New York City health officials are proposing that anyone living with HIV should receive treatment as soon as they are diagnosed.

City officials say that the aggressive move has been shown to prolong life and to stop the spread of the disease.

Initially, the standard practice was to have patients wait until their immune system gradually starts to deteriorate to start the pill regimen, a treatment that can cost up to $15,000 annually.

Health Commissioner Thomas Farley says recent studies demonstrate that early treatment combined with education and testing show promising results, and appears to be a hopeful strategy for reversing the epidemic.

"I'm more optimistic now than I've ever been about this epidemic that we can drive our new rates down to zero or close to it — eventually. I don't know how soon. But I'm very optimistic of the direction that it's going to take the epidemic to," Farley told the Associated Press Wednesday.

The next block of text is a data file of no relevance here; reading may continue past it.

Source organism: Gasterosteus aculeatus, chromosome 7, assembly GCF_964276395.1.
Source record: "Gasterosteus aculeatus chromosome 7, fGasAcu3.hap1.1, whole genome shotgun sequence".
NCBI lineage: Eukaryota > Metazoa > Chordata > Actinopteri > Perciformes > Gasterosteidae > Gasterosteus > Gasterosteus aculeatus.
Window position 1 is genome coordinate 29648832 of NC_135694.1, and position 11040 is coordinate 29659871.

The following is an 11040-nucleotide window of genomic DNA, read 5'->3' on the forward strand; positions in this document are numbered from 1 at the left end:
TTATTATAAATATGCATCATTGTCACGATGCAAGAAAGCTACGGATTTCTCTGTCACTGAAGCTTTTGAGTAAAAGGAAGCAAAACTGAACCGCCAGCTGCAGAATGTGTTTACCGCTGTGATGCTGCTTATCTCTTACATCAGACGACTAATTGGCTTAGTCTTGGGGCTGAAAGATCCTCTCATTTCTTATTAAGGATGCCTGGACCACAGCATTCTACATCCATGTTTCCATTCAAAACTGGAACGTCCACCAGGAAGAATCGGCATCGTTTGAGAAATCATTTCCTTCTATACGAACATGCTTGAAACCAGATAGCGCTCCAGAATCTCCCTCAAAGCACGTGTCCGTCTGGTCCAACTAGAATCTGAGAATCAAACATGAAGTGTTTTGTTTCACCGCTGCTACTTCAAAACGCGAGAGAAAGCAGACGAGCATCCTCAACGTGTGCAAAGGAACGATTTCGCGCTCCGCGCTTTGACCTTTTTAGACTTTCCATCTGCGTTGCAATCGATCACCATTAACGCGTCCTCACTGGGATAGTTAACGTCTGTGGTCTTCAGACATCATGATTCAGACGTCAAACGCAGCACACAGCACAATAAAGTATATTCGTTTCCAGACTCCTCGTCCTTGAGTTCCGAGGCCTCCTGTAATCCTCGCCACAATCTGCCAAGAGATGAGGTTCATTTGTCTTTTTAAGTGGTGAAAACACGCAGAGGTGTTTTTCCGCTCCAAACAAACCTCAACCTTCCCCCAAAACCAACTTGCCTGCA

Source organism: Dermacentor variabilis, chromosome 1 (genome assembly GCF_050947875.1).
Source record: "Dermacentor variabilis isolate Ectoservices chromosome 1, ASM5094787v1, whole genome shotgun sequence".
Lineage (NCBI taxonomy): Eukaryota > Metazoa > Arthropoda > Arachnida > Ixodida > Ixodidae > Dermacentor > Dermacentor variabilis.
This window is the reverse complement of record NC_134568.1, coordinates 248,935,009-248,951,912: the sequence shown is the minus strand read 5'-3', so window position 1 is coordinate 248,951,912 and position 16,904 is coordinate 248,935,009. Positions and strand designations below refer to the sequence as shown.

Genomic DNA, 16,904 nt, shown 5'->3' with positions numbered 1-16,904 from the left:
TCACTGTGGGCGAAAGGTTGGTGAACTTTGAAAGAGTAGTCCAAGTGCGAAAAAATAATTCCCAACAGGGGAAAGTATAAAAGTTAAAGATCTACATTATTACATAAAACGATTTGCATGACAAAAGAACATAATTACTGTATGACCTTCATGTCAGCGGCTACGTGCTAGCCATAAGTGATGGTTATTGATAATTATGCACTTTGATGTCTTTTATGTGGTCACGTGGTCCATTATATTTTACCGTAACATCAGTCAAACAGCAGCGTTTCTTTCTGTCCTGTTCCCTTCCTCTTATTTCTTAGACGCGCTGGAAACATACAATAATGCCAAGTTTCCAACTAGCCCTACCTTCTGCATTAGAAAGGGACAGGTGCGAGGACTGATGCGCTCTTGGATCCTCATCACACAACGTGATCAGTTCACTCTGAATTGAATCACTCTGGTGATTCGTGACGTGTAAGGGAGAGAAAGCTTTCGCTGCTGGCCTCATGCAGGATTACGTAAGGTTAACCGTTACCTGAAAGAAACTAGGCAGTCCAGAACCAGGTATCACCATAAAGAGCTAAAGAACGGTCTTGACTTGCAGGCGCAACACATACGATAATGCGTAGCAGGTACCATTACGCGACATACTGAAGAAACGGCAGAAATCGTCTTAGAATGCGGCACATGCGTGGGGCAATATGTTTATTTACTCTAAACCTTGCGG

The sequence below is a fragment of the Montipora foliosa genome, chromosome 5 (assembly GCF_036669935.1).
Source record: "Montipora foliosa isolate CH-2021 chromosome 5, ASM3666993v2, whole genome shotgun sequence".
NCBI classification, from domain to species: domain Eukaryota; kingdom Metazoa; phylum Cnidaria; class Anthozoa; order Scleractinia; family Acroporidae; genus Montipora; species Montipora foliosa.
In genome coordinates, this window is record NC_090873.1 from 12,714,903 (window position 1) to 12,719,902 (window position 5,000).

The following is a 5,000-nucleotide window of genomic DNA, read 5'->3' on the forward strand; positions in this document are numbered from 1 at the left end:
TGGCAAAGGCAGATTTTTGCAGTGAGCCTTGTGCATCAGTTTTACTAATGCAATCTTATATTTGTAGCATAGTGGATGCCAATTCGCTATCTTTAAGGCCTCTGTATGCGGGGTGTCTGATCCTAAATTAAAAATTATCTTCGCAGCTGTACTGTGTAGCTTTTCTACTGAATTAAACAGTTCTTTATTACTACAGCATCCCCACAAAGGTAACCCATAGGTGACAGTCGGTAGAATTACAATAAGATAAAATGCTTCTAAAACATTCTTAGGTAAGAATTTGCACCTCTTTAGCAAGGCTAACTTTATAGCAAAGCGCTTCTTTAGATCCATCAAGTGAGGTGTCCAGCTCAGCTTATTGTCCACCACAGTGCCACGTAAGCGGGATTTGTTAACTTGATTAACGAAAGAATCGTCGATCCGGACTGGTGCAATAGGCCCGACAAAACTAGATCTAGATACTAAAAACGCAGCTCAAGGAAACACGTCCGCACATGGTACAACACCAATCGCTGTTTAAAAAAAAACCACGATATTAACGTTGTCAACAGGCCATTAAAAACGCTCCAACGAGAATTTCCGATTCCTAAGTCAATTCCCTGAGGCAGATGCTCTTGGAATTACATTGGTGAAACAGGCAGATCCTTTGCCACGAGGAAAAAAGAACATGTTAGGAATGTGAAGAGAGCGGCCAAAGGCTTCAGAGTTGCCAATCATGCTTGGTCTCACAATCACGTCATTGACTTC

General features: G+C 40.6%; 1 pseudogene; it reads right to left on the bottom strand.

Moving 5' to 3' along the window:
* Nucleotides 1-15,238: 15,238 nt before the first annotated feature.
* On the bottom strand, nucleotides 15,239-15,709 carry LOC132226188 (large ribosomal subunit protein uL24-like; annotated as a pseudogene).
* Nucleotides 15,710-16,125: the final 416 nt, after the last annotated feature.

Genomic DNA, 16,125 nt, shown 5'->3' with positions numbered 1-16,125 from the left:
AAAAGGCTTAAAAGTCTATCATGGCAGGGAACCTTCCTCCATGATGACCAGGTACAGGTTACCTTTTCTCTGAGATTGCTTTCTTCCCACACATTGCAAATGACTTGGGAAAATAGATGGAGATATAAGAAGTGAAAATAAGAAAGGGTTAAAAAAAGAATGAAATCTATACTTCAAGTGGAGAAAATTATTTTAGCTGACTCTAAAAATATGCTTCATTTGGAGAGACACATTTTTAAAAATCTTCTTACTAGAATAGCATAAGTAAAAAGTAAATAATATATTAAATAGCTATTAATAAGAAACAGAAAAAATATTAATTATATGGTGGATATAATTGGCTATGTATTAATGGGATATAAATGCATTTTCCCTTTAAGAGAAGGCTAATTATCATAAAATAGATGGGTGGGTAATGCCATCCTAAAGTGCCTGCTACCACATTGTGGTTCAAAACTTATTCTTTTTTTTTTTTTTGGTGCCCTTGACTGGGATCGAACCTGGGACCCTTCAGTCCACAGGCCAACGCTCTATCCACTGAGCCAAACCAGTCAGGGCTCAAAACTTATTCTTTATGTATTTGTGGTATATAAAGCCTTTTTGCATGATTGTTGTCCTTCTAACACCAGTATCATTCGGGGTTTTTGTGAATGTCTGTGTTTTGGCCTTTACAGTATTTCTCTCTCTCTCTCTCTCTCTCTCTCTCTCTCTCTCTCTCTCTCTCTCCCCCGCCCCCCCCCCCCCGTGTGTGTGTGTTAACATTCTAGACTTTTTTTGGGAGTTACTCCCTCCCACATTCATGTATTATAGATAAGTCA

New York City, compared to any other U.S. city, houses the largest population of people living with HIV with over 110,000 infected.

The new recommendations could help 3,000 people get medication, said city health officials. Currently about 66,000 New Yorkers are being effectively treated with AIDS drugs, they said, and that they are unsure about the number of people that will eventually need medications.

"The New York City health department is a little bit ahead of the curve. In my opinion, the rest of the country will follow and I think it will be pretty quick," said Dr. Michael Saag, the past chairman of the HIV Medicine Association.

The costly pills for treatment have an array of side effects, from nausea to liver damage, and can cause drug resistance among patients who are unwilling to take them at their recommended dose.

"There will be some increasing costs over the short term," said Farley. "But over the long term, it's absolutely the right thing for the epidemic."

"What we're doing here is we're making a really clear and unequivocal statement that we think this is good for the health of the patient, good for the health of the entire population, good for the response to the epidemic," Farley said.